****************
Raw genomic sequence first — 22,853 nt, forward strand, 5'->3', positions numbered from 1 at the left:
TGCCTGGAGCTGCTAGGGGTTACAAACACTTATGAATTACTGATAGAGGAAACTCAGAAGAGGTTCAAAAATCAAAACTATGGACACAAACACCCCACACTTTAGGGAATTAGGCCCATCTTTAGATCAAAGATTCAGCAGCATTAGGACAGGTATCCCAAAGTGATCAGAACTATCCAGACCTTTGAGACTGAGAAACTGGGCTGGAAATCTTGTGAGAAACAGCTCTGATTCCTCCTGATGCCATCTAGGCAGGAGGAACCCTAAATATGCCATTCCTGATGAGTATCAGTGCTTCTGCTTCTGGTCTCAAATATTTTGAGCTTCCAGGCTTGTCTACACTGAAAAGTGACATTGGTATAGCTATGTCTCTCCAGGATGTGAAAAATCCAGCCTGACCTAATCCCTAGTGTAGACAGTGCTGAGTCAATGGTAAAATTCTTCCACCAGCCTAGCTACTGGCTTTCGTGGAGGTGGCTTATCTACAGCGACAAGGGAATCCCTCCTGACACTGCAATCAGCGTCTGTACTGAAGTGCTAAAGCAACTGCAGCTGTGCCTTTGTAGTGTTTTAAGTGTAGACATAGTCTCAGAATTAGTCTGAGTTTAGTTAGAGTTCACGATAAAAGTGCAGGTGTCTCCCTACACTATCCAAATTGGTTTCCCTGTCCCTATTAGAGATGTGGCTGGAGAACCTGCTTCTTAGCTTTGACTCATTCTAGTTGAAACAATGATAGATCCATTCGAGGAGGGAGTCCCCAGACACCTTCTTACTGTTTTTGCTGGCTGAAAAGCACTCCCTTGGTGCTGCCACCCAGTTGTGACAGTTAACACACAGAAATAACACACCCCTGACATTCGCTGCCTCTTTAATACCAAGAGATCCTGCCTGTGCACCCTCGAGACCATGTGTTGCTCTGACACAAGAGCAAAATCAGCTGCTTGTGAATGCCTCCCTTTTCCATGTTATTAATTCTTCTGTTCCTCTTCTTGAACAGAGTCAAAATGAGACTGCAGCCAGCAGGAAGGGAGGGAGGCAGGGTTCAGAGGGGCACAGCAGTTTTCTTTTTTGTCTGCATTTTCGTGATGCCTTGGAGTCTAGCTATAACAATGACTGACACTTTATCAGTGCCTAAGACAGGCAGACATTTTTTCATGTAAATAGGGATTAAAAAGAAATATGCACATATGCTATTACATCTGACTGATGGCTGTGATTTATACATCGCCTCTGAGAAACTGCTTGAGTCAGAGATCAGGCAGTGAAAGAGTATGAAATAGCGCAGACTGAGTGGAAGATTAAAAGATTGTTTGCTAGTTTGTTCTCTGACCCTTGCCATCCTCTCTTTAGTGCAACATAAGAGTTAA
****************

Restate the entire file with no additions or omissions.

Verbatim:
Raw genomic sequence first — 22,853 nt, forward strand, 5'->3', positions numbered from 1 at the left:
TGCCTGGAGCTGCTAGGGGTTACAAACACTTATGAATTACTGATAGAGGAAACTCAGAAGAGGTTCAAAAATCAAAACTATGGACACAAACACCCCACACTTTAGGGAATTAGGCCCATCTTTAGATCAAAGATTCAGCAGCATTAGGACAGGTATCCCAAAGTGATCAGAACTATCCAGACCTTTGAGACTGAGAAACTGGGCTGGAAATCTTGTGAGAAACAGCTCTGATTCCTCCTGATGCCATCTAGGCAGGAGGAACCCTAAATATGCCATTCCTGATGAGTATCAGTGCTTCTGCTTCTGGTCTCAAATATTTTGAGCTTCCAGGCTTGTCTACACTGAAAAGTGACATTGGTATAGCTATGTCTCTCCAGGATGTGAAAAATCCAGCCTGACCTAATCCCTAGTGTAGACAGTGCTGAGTCAATGGTAAAATTCTTCCACCAGCCTAGCTACTGGCTTTCGTGGAGGTGGCTTATCTACAGCGACAAGGGAATCCCTCCTGACACTGCAATCAGCGTCTGTACTGAAGTGCTAAAGCAACTGCAGCTGTGCCTTTGTAGTGTTTTAAGTGTAGACATAGTCTCAGAATTAGTCTGAGTTTAGTTAGAGTTCACGATAAAAGTGCAGGTGTCTCCCTACACTATCCAAATTGGTTTCCCTGTCCCTATTAGAGATGTGGCTGGAGAACCTGCTTCTTAGCTTTGACTCATTCTAGTTGAAACAATGATAGATCCATTCGAGGAGGGAGTCCCCAGACACCTTCTTACTGTTTTTGCTGGCTGAAAAGCACTCCCTTGGTGCTGCCACCCAGTTGTGACAGTTAACACACAGAAATAACACACCCCTGACATTCGCTGCCTCTTTAATACCAAGAGATCCTGCCTGTGCACCCTCGAGACCATGTGTTGCTCTGACACAAGAGCAAAATCAGCTGCTTGTGAATGCCTCCCTTTTCCATGTTATTAATTCTTCTGTTCCTCTTCTTGAACAGAGTCAAAATGAGACTGCAGCCAGCAGGAAGGGAGGGAGGCAGGGTTCAGAGGGGCACAGCAGTTTTCTTTTTTGTCTGCATTTTCGTGATGCCTTGGAGTCTAGCTATAACAATGACTGACACTTTATCAGTGCCTAAGACAGGCAGACATTTTTTCATGTAAATAGGGATTAAAAAGAAATATGCACATATGCTATTACATCTGACTGATGGCTGTGATTTATACATCGCCTCTGAGAAACTGCTTGAGTCAGAGATCAGGCAGTGAAAGAGTATGAAATAGCGCAGACTGAGTGGAAGATTAAAAGATTGTTTGCTAGTTTGTTCTCTGACCCTTGCCATCCTCTCTTTAGTGCAACATAAGAGTTAA